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Baixing (Chinese: ; pinyin: bǎixìng; lit.: 'hundred surnames' or lao baixing (Chinese: 老百姓; lit.: 'old hundred surnames') is a term in Chinese meaning "the people", or "commoners".[1] The word lao (Chinese: ; lit.: 'old') is often added before "baixing" to give the term a more affectionate tone.[citation needed]

Chinese family names are patrilineal, passed from father to children. Chinese women, after marriage, typically retain their birth surname. Historically, however, only Chinese men possessed xìng (Chinese: ; lit.: 'family name'), in addition to shì (Chinese: ; lit.: 'clan'); the women had only the latter, and took on their husband's xìng after marriage.[citation needed]

Legendary origin[edit]

Thousands of years ago,[clarify] along the plain of the Yellow River, there lived several large tribes, including the Huangdi tribes (Chinese: 黄帝族), Yandi tribes (Chinese: 炎帝族), Yi tribes (Chinese: 夷族), and the Jiuli tribes (Chinese: 九黎族). After many years of tribal wars[clarify], the Huangdi tribes, Yandi tribes and the Yi tribes formed an alliance which consisted of roughly 100 tribes, hence the origin of the Baixing Chinese: 百姓, or the "hundred surnames". The three-tribe-alliance won the war over the Jiuli tribe, and the war captives became slaves of the alliance, hence the origin of the term Limin (Chinese: 黎民), who were formerly of the Jiuli tribe.[2]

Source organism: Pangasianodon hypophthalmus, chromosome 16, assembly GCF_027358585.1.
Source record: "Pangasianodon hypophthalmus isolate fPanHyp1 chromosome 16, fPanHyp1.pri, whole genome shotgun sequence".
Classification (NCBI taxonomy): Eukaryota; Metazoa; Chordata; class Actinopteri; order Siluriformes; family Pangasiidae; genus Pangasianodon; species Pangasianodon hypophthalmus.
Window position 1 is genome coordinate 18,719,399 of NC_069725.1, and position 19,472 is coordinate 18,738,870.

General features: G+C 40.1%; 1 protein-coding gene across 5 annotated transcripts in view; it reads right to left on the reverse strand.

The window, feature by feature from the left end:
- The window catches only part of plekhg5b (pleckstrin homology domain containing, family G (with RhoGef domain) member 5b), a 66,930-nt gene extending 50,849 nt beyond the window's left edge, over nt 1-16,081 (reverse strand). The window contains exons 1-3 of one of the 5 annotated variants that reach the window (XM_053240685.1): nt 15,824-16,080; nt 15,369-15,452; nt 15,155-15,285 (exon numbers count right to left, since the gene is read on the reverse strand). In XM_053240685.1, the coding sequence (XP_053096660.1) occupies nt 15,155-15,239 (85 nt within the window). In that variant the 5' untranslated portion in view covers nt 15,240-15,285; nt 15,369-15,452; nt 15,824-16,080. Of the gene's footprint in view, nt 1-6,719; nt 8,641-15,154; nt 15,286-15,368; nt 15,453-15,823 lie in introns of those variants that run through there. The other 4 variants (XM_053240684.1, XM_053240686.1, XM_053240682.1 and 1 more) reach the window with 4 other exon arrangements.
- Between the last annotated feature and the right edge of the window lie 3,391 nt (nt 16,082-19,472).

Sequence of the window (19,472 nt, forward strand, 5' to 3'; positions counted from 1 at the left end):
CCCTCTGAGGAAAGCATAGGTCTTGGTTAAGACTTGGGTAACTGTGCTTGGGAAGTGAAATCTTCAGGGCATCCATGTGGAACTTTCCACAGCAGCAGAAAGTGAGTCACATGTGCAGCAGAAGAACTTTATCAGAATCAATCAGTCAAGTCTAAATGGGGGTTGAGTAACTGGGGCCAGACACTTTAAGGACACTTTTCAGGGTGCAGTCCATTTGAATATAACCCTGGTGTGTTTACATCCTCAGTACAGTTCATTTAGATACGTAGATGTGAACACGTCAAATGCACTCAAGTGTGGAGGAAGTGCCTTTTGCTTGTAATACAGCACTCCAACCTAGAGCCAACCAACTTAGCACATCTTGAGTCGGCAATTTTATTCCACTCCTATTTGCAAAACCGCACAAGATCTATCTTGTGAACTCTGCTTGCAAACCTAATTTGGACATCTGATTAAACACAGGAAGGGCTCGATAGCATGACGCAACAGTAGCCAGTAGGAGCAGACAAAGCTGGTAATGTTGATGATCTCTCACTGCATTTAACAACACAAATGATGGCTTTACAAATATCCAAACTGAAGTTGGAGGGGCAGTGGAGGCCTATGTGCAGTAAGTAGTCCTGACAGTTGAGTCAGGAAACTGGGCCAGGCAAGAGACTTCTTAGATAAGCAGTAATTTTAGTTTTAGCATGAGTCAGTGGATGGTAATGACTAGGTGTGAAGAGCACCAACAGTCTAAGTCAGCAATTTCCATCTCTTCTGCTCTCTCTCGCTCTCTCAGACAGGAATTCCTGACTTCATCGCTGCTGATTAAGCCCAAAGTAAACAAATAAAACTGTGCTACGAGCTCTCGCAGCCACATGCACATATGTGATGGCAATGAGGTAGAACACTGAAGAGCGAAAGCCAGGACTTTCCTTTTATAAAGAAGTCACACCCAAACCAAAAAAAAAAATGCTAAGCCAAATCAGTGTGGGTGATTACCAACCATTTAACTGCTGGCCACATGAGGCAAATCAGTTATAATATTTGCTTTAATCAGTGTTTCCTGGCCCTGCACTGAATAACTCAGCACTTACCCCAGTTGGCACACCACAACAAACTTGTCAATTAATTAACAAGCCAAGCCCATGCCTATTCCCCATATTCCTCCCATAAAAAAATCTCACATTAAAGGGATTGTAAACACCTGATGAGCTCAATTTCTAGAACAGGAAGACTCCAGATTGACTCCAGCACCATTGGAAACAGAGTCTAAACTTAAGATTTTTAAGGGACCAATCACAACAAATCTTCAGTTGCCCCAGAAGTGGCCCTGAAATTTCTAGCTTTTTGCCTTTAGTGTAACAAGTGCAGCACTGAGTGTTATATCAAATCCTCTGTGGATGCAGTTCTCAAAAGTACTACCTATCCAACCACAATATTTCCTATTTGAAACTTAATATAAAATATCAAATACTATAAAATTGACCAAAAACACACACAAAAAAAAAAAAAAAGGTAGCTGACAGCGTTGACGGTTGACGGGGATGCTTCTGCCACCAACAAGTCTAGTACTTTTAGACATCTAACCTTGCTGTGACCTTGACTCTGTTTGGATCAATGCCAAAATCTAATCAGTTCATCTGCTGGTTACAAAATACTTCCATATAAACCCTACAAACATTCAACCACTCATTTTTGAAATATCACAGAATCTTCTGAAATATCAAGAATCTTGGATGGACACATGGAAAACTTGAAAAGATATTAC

During the Western Zhou, Baixing came to mean "slaveowners" and Limin their slaves. Over thousands of years[clarify], the terms Baixing and Limin came to refer to the same thing, the common people.[citation needed]

See also[edit]


  1. ^ Lee, Philip (June 2003). 250 Essential Chinese Characters for Everyday Use. # Publisher: Periplus Editions (HK) Ltd. pp. Page 25. ISBN 978-0-8048-3359-2.
  2. ^

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